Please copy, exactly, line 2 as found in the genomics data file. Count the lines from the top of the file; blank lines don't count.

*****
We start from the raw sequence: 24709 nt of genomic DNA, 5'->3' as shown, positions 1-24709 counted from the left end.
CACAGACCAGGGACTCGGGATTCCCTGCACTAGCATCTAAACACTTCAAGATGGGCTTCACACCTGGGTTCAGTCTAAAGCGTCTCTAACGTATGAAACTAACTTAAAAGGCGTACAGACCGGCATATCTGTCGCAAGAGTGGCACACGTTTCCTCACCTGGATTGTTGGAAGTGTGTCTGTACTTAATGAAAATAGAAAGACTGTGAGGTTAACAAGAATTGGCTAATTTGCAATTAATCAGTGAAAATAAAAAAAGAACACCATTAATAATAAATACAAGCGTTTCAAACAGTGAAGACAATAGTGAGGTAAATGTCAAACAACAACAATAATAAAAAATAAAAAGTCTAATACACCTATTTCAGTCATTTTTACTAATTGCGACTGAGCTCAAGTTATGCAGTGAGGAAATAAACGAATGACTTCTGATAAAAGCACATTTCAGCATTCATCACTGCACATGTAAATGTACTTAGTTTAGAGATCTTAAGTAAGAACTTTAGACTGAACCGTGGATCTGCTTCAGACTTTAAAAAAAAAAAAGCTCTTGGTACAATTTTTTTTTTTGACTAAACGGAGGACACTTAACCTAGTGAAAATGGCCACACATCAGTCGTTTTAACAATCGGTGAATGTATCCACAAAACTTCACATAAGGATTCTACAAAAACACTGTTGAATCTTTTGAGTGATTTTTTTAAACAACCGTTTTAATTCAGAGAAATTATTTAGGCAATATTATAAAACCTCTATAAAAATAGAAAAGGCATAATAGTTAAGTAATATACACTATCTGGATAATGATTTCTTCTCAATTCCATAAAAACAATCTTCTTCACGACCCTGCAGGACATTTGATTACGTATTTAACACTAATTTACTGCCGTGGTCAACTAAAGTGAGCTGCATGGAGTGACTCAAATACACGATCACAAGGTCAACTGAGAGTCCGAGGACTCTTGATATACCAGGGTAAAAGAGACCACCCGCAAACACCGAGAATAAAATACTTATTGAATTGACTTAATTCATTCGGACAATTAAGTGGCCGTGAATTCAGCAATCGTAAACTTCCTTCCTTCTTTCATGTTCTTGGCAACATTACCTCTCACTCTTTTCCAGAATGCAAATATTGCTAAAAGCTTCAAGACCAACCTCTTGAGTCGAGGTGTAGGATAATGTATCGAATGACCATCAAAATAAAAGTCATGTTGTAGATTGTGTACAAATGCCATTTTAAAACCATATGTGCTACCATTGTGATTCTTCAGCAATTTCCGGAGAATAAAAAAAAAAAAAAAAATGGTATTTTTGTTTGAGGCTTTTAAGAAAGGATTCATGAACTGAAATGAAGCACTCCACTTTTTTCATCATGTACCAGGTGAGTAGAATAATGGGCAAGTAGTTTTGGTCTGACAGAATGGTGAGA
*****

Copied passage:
CACAGACCAGGGACTCGGGATTCCCTGCACTAGCATCTAAACACTTCAAGATGGGCTTCACACCTGGGTTCAGTCTAAAGCGTCTCTAACGTATGAAACTAACTTAAAAGGCGTACAGACCGGCATATCTGTCGCAAGAGTGGCACACGTTTCCTCACCTGGATTGTTGGAAGTGTGTCTGTACTTAATGAAAATAGAAAGACTGTGAGGTTAACAAGAATTGGCTAATTTGCAATTAATCAGTGAAAATAAAAAAAGAACACCATTAATAATAAATACAAGCGTTTCAAACAGTGAAGACAATAGTGAGGTAAATGTCAAACAACAACAATAATAAAAAATAAAAAGTCTAATACACCTATTTCAGTCATTTTTACTAATTGCGACTGAGCTCAAGTTATGCAGTGAGGAAATAAACGAATGACTTCTGATAAAAGCACATTTCAGCATTCATCACTGCACATGTAAATGTACTTAGTTTAGAGATCTTAAGTAAGAACTTTAGACTGAACCGTGGATCTGCTTCAGACTTTAAAAAAAAAAAAGCTCTTGGTACAATTTTTTTTTTTGACTAAACGGAGGACACTTAACCTAGTGAAAATGGCCACACATCAGTCGTTTTAACAATCGGTGAATGTATCCACAAAACTTCACATAAGGATTCTACAAAAACACTGTTGAATCTTTTGAGTGATTTTTTTAAACAACCGTTTTAATTCAGAGAAATTATTTAGGCAATATTATAAAACCTCTATAAAAATAGAAAAGGCATAATAGTTAAGTAATATACACTATCTGGATAATGATTTCTTCTCAATTCCATAAAAACAATCTTCTTCACGACCCTGCAGGACATTTGATTACGTATTTAACACTAATTTACTGCCGTGGTCAACTAAAGTGAGCTGCATGGAGTGACTCAAATACACGATCACAAGGTCAACTGAGAGTCCGAGGACTCTTGATATACCAGGGTAAAAGAGACCACCCGCAAACACCGAGAATAAAATACTTATTGAATTGACTTAATTCATTCGGACAATTAAGTGGCCGTGAATTCAGCAATCGTAAACTTCCTTCCTTCTTTCATGTTCTTGGCAACATTACCTCTCACTCTTTTCCAGAATGCAAATATTGCTAAAAGCTTCAAGACCAACCTCTTGAGTCGAGGTGTAGGATAATGTATCGAATGACCATCAAAATAAAAGTCATGTTGTAGATTGTGTACAAATGCCATTTTAAAACCATATGTGCTACCATTGTGATTCTTCAGCAATTTCCGGAGAATAAAAAAAAAAAAAAAAATGGTATTTTTGTTTGAGGCTTTTAAGAAAGGATTCATGAACTGAAATGAAGCACTCCACTTTTTTCATCATGTACCAGGTGAGTAGAATAATGGGCAAGTAGTTTTGGTCTGACAGAATGGTGAGA